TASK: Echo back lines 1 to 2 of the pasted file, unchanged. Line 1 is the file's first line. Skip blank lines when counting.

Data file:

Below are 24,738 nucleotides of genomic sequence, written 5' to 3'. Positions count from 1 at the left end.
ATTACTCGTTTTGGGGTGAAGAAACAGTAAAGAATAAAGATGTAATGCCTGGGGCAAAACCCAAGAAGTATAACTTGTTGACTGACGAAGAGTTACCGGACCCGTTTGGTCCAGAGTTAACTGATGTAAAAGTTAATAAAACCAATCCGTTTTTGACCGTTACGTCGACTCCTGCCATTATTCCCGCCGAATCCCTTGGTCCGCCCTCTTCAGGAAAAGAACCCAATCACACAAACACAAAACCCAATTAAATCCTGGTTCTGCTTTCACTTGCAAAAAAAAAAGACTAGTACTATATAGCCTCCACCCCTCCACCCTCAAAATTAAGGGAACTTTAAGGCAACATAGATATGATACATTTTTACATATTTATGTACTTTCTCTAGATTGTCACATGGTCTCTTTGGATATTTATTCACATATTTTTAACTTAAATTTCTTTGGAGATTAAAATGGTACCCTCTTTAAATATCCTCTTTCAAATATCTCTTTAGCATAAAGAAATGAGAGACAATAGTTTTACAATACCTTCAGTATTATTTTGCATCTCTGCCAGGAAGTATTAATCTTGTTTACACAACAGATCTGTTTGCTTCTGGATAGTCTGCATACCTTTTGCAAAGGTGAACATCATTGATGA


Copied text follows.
Below are 24,738 nucleotides of genomic sequence, written 5' to 3'. Positions count from 1 at the left end.
ATTACTCGTTTTGGGGTGAAGAAACAGTAAAGAATAAAGATGTAATGCCTGGGGCAAAACCCAAGAAGTATAACTTGTTGACTGACGAAGAGTTACCGGACCCGTTTGGTCCAGAGTTAACTGATGTAAAAGTTAATAAAACCAATCCGTTTTTGACCGTTACGTCGACTCCTGCCATTATTCCCGCCGAATCCCTTGGTCCGCCCTCTTCAGGAAAAGAACCCAATCACACAAACACAAAACCCAATTAAATCCTGGTTCTGCTTTCACTTGCAAAAAAAAAAGACTAGTACTATATAGCCTCCACCCCTCCACCCTCAAAATTAAGGGAACTTTAAGGCAACATAGATATGATACATTTTTACATATTTATGTACTTTCTCTAGATTGTCACATGGTCTCTTTGGATATTTATTCACATATTTTTAACTTAAATTTCTTTGGAGATTAAAATGGTACCCTCTTTAAATATCCTCTTTCAAATATCTCTTTAGCATAAAGAAATGAGAGACAATAGTTTTACAATACCTTCAGTATTATTTTGCATCTCTGCCAGGAAGTATTAATCTTGTTTACACAACAGATCTGTTTGCTTCTGGATAGTCTGCATACCTTTTGCAAAGGTGAACATCATTGATGA